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"Pork barrel" refers to congressional allocations such as the PDAF, financial subsidies to local government units (FSLGU), and the Department of Public Works and Highways (DPWH) lump sum allocations for infrastructure projects identified by Congress.
"Pork barrel" is the portion of the national budget that is widely left to the legislators’ discretion when it comes to how the funds are spent.
The term “pork barrel” refers to an ancient Western custom to preserve meat in actual wooden barrels for future consumption.
Connoting fat and grease and stored resources, the term has since seeped into ordinary conversations as a metaphor for political largesse.
Pork barrel funds account for a little over 1 percent of the national budget.
A congressman gets to allocate P70 million in pork barrel funds each year while a senator gets P200 million.
These “priority projects and programs” may be in the form of “hard” projects or infrastructure projects such as roads, bridges, school buildings, and the like.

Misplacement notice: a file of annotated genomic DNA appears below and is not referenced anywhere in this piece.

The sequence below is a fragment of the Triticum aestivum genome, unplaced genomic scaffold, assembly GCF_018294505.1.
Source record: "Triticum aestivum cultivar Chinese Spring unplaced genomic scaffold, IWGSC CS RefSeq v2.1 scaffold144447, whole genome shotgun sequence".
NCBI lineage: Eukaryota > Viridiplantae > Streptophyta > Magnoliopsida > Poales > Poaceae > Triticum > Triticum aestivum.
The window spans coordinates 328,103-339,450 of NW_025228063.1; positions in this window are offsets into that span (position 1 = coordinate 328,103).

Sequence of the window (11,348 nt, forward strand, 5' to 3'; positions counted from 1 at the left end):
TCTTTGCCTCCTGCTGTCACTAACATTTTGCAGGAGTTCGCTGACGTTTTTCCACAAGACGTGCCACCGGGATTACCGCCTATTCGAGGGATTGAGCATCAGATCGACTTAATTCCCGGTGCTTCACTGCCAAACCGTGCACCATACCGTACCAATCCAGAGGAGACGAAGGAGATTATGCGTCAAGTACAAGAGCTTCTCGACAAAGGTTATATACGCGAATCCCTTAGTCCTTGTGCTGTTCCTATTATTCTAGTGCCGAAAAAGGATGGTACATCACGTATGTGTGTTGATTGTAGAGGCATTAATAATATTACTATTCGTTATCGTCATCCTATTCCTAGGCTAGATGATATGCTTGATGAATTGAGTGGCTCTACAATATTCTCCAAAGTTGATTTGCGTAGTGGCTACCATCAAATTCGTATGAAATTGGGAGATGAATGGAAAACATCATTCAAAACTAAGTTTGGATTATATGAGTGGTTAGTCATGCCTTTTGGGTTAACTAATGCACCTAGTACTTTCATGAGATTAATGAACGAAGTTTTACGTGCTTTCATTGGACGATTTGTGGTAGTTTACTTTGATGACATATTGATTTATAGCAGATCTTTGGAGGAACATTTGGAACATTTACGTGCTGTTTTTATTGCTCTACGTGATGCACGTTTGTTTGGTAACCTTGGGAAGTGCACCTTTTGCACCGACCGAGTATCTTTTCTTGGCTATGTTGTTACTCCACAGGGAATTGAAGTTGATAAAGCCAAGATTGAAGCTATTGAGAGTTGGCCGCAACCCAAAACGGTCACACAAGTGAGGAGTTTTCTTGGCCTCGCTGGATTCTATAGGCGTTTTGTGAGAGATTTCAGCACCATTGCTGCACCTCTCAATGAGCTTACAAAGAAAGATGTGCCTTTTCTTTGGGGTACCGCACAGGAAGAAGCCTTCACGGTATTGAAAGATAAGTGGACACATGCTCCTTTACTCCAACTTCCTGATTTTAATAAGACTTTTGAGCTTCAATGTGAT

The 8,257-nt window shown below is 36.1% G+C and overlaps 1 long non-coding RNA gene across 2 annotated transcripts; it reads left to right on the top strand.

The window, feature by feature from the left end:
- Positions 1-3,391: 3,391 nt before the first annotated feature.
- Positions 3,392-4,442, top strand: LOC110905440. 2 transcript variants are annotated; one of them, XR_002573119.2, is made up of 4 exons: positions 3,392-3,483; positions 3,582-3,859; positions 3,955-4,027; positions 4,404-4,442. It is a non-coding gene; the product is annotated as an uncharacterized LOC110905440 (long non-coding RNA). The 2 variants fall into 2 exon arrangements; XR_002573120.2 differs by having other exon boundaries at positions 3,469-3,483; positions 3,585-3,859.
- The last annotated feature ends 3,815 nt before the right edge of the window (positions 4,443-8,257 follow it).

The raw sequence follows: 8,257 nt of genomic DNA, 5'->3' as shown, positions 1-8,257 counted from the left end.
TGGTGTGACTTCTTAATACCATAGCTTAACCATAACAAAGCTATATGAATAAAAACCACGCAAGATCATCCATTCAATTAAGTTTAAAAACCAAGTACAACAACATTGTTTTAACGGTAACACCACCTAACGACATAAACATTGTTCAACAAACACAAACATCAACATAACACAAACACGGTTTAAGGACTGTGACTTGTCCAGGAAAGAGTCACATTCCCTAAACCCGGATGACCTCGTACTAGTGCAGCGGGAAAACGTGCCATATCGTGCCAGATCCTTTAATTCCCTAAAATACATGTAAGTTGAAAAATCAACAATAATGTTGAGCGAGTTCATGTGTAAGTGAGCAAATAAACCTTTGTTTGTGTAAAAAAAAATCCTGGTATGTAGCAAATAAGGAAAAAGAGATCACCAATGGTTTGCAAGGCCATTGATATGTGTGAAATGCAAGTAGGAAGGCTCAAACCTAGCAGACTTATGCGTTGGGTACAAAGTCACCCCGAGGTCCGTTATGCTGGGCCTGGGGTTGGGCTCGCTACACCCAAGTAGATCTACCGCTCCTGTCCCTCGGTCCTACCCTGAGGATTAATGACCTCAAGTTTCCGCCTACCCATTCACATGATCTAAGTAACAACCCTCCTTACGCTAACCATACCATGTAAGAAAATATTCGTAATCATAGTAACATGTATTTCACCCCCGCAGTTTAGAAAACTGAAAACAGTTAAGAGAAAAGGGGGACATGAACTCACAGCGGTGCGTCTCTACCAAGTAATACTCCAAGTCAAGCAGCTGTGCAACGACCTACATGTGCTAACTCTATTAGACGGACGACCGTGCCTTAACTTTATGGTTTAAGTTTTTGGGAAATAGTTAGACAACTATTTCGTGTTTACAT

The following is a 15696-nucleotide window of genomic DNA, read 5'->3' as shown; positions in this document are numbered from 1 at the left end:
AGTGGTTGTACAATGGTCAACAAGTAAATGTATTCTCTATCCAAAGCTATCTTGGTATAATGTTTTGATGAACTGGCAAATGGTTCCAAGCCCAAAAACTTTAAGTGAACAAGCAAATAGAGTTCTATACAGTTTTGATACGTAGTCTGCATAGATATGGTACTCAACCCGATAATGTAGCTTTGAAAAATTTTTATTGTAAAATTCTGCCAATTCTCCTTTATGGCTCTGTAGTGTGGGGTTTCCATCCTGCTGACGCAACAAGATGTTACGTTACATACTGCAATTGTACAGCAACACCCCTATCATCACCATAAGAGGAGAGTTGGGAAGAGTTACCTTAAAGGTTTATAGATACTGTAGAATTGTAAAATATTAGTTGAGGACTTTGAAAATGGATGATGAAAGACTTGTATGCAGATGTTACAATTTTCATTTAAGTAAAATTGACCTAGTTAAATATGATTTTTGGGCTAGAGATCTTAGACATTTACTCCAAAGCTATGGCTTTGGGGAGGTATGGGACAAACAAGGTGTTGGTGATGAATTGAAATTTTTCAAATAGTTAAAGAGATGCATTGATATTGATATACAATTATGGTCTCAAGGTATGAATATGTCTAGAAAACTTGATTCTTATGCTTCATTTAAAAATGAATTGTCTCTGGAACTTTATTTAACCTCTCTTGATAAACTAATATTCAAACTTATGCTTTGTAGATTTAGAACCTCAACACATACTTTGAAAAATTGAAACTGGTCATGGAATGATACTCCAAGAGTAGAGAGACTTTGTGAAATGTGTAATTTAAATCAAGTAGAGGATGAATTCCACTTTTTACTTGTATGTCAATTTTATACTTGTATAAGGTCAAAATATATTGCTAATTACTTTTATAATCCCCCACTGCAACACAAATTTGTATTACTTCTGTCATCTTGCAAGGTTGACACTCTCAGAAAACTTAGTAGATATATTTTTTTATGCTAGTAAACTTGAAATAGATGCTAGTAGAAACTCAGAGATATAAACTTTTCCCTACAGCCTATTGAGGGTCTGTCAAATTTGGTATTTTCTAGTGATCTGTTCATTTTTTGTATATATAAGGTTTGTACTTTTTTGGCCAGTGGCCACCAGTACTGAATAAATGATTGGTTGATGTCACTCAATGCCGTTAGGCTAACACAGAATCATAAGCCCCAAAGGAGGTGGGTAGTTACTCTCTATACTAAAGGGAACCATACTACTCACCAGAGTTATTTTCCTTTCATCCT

Pork barrel funds may also be allocated for “soft,” non-infrastructure projects that are more in the vein of financial assistance like scholarships and livelihood programs.
Legislators can pick from the following projects:
- Education – e.g. scholarships
- Health – e.g. financial assistance to indigent patients, purchase of medical equipment
- Livelihood/ social services
- Rural electrification
- Water supply – e.g. construction of water system, installation of pipes/pumps/tanks
- Financial assistance – for specific programs and projects of LGUs
- Public works – e.g. roads, bridges, flood control, school buildings, hospitals, health facilities,
- public markets, multi-purpose buildings and pavements
- Peace and order – purchase of firetrucks and firefighting equipment, patrol vehicles, prisoners’
- vans, multicabs, police patrol equipment, construction/repair of fire stations, police stations, jails
- Forest management
- Arts and culture
For congressmen, funds are split such that P30 million of each House member’s pork barrel are for “soft” programs and the remaining P40 million are for “hard” programs.
For senators, their pork barrel is evenly split – P100 million should be for “soft” projects, and P100 million for “hard” projects. - Agatha Guidaben/VVP/KG, GMA News